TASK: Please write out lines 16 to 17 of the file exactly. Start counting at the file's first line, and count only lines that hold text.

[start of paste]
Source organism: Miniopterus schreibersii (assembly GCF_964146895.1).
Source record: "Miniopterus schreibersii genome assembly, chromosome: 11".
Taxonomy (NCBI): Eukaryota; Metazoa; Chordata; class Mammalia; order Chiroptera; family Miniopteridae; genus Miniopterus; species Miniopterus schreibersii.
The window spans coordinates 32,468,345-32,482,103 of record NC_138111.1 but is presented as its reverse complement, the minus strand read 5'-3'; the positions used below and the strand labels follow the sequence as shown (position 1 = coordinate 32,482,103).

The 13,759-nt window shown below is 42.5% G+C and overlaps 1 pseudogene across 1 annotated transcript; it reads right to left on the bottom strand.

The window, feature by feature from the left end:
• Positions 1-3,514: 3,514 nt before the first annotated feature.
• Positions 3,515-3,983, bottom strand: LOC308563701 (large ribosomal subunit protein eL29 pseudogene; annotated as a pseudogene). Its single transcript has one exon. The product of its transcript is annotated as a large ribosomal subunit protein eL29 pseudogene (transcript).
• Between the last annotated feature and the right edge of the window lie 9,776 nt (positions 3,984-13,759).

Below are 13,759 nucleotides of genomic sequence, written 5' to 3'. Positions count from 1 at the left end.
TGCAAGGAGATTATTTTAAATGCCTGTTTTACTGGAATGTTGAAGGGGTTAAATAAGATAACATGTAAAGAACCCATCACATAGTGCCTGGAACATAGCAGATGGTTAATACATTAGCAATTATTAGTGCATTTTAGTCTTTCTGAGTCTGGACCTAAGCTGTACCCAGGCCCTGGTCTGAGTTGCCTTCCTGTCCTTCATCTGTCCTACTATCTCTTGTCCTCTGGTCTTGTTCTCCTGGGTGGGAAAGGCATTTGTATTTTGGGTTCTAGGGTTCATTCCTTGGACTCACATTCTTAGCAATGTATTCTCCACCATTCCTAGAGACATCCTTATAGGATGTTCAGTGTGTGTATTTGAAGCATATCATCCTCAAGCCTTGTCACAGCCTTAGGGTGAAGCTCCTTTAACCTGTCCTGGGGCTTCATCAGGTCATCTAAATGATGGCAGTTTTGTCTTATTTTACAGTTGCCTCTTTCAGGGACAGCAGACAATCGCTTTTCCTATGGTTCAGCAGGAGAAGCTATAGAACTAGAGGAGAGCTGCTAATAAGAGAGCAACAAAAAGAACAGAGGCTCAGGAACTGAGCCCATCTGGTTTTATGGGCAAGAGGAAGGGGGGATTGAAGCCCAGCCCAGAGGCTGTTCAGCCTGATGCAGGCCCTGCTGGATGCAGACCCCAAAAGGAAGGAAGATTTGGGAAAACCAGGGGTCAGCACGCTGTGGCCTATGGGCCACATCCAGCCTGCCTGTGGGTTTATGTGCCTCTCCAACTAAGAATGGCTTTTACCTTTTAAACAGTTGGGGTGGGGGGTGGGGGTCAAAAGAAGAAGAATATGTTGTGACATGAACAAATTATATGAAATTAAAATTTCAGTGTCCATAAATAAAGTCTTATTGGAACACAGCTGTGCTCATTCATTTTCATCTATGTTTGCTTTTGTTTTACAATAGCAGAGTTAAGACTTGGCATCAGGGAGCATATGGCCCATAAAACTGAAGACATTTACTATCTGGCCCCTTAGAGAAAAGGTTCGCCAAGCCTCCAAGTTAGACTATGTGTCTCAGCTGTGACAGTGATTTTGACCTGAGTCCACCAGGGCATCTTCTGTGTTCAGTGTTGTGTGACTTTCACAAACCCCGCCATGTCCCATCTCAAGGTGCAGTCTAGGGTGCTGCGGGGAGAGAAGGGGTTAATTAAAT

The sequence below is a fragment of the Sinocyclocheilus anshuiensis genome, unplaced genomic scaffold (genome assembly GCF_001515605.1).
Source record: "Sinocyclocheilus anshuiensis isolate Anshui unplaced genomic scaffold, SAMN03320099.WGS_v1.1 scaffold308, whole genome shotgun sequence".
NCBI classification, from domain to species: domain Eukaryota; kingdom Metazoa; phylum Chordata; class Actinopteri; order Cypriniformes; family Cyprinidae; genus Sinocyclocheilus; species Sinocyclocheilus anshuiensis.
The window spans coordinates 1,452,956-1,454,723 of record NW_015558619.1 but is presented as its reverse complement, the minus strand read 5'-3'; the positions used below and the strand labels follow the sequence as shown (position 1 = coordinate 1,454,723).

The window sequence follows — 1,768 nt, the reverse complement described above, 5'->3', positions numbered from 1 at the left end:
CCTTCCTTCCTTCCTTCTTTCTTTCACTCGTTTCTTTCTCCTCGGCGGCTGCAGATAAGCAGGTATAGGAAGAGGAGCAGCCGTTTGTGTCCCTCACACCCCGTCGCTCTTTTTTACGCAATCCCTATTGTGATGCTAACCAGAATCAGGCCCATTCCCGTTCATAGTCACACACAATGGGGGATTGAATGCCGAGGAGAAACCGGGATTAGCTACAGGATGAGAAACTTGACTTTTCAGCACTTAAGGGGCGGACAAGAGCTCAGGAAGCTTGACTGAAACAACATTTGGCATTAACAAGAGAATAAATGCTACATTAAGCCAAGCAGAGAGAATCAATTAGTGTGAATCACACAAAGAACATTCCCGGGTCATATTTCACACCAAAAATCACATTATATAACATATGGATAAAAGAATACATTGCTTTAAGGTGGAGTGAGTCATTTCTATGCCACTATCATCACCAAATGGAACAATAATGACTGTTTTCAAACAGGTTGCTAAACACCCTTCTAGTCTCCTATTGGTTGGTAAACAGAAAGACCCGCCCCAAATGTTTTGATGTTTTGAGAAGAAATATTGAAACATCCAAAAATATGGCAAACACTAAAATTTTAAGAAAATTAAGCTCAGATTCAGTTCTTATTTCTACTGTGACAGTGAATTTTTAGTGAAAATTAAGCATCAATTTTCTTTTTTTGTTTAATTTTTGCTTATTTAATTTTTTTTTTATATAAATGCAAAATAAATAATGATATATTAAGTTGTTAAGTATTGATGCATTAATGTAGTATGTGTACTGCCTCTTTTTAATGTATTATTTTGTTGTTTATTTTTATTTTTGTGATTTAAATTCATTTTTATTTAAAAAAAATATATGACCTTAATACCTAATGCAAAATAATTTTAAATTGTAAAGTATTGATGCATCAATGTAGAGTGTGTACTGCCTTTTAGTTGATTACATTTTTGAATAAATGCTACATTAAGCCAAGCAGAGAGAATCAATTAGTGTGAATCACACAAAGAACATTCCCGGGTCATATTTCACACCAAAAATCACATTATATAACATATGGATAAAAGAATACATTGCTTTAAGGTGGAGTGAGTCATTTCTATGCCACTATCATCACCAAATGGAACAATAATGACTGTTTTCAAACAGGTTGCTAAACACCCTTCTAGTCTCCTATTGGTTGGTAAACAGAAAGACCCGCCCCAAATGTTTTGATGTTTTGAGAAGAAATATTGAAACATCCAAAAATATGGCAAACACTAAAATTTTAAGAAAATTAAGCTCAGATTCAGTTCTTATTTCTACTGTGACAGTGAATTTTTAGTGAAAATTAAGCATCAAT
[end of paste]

The window sequence follows — 1,768 nt, the reverse complement described above, 5'->3', positions numbered from 1 at the left end:
CCTTCCTTCCTTCCTTCTTTCTTTCACTCGTTTCTTTCTCCTCGGCGGCTGCAGATAAGCAGGTATAGGAAGAGGAGCAGCCGTTTGTGTCCCTCACACCCCGTCGCTCTTTTTTACGCAATCCCTATTGTGATGCTAACCAGAATCAGGCCCATTCCCGTTCATAGTCACACACAATGGGGGATTGAATGCCGAGGAGAAACCGGGATTAGCTACAGGATGAGAAACTTGACTTTTCAGCACTTAAGGGGCGGACAAGAGCTCAGGAAGCTTGACTGAAACAACATTTGGCATTAACAAGAGAATAAATGCTACATTAAGCCAAGCAGAGAGAATCAATTAGTGTGAATCACACAAAGAACATTCCCGGGTCATATTTCACACCAAAAATCACATTATATAACATATGGATAAAAGAATACATTGCTTTAAGGTGGAGTGAGTCATTTCTATGCCACTATCATCACCAAATGGAACAATAATGACTGTTTTCAAACAGGTTGCTAAACACCCTTCTAGTCTCCTATTGGTTGGTAAACAGAAAGACCCGCCCCAAATGTTTTGATGTTTTGAGAAGAAATATTGAAACATCCAAAAATATGGCAAACACTAAAATTTTAAGAAAATTAAGCTCAGATTCAGTTCTTATTTCTACTGTGACAGTGAATTTTTAGTGAAAATTAAGCATCAATTTTCTTTTTTTGTTTAATTTTTGCTTATTTAATTTTTTTTTTATATAAATGCAAAATAAATAATGATATATTAAGTTGTTAAGTATTGATGCATTAATGTAGTATGTGTACTGCCTCTTTTTAATGTATTATTTTGTTGTTTATTTTTATTTTTGTGATTTAAATTCATTTTTATTTAAAAAAAATATATGACCTTAATACCTAATGCAAAATAATTTTAAATTGTAAAGTATTGATGCATCAATGTAGAGTGTGTACTGCCTTTTAGTTGATTACATTTTTGAATAAATGCTACATTAAGCCAAGCAGAGAGAATCAATTAGTGTGAATCACACAAAGAACATTCCCGGGTCATATTTCACACCAAAAATCACATTATATAACATATGGATAAAAGAATACATTGCTTTAAGGTGGAGTGAGTCATTTCTATGCCACTATCATCACCAAATGGAACAATAATGACTGTTTTCAAACAGGTTGCTAAACACCCTTCTAGTCTCCTATTGGTTGGTAAACAGAAAGACCCGCCCCAAATGTTTTGATGTTTTGAGAAGAAATATTGAAACATCCAAAAATATGGCAAACACTAAAATTTTAAGAAAATTAAGCTCAGATTCAGTTCTTATTTCTACTGTGACAGTGAATTTTTAGTGAAAATTAAGCATCAAT